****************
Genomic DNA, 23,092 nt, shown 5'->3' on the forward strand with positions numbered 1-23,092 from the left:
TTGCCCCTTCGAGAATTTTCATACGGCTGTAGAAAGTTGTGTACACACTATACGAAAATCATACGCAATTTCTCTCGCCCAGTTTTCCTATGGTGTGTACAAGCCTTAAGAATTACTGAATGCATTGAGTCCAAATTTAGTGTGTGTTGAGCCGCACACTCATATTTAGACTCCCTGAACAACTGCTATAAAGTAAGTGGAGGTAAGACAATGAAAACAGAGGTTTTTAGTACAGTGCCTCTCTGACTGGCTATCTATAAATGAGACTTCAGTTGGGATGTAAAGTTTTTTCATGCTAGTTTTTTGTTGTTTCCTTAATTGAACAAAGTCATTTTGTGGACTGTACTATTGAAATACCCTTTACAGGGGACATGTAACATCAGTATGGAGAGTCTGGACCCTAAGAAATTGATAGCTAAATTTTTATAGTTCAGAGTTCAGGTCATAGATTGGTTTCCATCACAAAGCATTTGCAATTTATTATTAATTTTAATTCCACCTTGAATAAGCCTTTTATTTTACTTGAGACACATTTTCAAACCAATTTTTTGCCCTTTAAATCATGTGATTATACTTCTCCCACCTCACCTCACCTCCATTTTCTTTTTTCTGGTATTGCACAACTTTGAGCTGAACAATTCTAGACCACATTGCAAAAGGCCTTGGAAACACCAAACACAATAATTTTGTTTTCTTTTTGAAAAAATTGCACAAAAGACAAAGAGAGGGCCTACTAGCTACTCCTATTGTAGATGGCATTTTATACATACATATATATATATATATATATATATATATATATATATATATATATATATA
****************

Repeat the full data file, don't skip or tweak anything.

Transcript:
Genomic DNA, 23,092 nt, shown 5'->3' on the forward strand with positions numbered 1-23,092 from the left:
TTGCCCCTTCGAGAATTTTCATACGGCTGTAGAAAGTTGTGTACACACTATACGAAAATCATACGCAATTTCTCTCGCCCAGTTTTCCTATGGTGTGTACAAGCCTTAAGAATTACTGAATGCATTGAGTCCAAATTTAGTGTGTGTTGAGCCGCACACTCATATTTAGACTCCCTGAACAACTGCTATAAAGTAAGTGGAGGTAAGACAATGAAAACAGAGGTTTTTAGTACAGTGCCTCTCTGACTGGCTATCTATAAATGAGACTTCAGTTGGGATGTAAAGTTTTTTCATGCTAGTTTTTTGTTGTTTCCTTAATTGAACAAAGTCATTTTGTGGACTGTACTATTGAAATACCCTTTACAGGGGACATGTAACATCAGTATGGAGAGTCTGGACCCTAAGAAATTGATAGCTAAATTTTTATAGTTCAGAGTTCAGGTCATAGATTGGTTTCCATCACAAAGCATTTGCAATTTATTATTAATTTTAATTCCACCTTGAATAAGCCTTTTATTTTACTTGAGACACATTTTCAAACCAATTTTTTGCCCTTTAAATCATGTGATTATACTTCTCCCACCTCACCTCACCTCCATTTTCTTTTTTCTGGTATTGCACAACTTTGAGCTGAACAATTCTAGACCACATTGCAAAAGGCCTTGGAAACACCAAACACAATAATTTTGTTTTCTTTTTGAAAAAATTGCACAAAAGACAAAGAGAGGGCCTACTAGCTACTCCTATTGTAGATGGCATTTTATACATACATATATATATATATATATATATATATATATATATATATATATATATATA